Although the winter solstice has passed and the days are theoretically getting longer, I’m still not used to leaving home in the morning when it’s pitch black and returning at night under the cover of darkness. In typical fashion, winter has also seen my AFL team, St Kilda, languishing in the bottom half of the ladder after showing tantalising signs of early season promise.
More positively, Melbourne City FC’s men’s team has finally won its first A-League Grand Final – after 12 years’ association with La Trobe University. I am delighted for them and wish them well as they start the process of relocating their home base (and that of their W-League team, who have already won multiple titles) from our campus in Bundoora to Melbourne’s southeast. While we will maintain our partnership with them, it won’t be quite the same not seeing their light blue shirts around our campus, in the Agora or in the gym.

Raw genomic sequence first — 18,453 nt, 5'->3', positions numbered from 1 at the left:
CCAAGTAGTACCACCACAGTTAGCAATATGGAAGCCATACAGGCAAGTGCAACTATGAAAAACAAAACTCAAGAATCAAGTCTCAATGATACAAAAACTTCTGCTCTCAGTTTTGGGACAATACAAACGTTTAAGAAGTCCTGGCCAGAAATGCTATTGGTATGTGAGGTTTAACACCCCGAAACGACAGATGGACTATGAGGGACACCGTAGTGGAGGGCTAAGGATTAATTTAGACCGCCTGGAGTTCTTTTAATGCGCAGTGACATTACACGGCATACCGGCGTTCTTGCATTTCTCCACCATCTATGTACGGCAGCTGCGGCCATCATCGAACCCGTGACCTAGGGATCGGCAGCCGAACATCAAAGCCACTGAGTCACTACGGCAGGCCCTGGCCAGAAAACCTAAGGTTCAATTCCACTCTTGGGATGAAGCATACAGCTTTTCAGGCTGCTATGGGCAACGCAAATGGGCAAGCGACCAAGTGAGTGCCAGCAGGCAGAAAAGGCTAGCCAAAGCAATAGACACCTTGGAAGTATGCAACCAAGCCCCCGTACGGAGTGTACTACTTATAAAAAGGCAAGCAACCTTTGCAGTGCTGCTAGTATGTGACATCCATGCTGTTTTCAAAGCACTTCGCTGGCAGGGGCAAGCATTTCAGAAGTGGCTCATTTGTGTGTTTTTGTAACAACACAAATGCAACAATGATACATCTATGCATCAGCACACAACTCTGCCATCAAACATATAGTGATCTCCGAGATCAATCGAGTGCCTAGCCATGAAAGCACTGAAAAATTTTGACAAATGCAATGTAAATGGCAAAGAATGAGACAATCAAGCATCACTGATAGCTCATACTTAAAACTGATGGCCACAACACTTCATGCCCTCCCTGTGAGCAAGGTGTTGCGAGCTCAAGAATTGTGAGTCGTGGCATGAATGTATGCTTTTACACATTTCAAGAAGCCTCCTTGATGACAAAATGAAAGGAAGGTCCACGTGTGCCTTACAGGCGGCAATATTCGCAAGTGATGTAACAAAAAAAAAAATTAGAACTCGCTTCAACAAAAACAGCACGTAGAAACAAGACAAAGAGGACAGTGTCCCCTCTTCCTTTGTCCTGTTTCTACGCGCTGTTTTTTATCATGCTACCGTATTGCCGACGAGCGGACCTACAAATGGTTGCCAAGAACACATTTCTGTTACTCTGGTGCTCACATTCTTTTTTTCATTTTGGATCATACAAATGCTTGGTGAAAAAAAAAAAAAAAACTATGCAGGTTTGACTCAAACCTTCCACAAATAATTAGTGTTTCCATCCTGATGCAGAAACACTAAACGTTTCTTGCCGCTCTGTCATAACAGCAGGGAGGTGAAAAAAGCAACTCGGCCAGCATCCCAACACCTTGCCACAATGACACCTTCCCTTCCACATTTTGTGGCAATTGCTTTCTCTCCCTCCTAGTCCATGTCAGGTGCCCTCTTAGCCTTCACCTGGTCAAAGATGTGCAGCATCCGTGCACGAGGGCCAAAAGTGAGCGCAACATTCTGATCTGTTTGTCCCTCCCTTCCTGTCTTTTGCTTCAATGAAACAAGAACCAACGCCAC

If you don’t like football, or sport generally, I hope you’ve been reading a good book, watching a new series on Netflix or enjoying whatever you like to do to unwind outside work. I’ve been watching The Underground Railroad on Amazon Prime, directed by the talented Barry Jenkins. Not an easy watch, but immensely powerful.
It continues to be an interesting time for the higher education sector with Minister Tudge showing a keen interest in issues such as teacher education, research commercialisation, teaching and learning outcomes for domestic students and campus freedom of speech. I’ve just recorded an interview for the HedX podcast presented by Campus Review, where I discussed some of the issues facing the sector. You can listen to the podcast here.
I know that you will be eager to learn the details of the University’s structures that will be proposed under the transformation program. Communications will soon be sent about the consultation process and how you can provide feedback. I won’t be addressing the change process in my monthly blogs as this information will be provided through the University’s formal communication channels, but I do want to acknowledge that many of you are feeling anxious and stressed. We will do everything we can to support you during the consultation process and to make sure that everyone is treated with respect and care.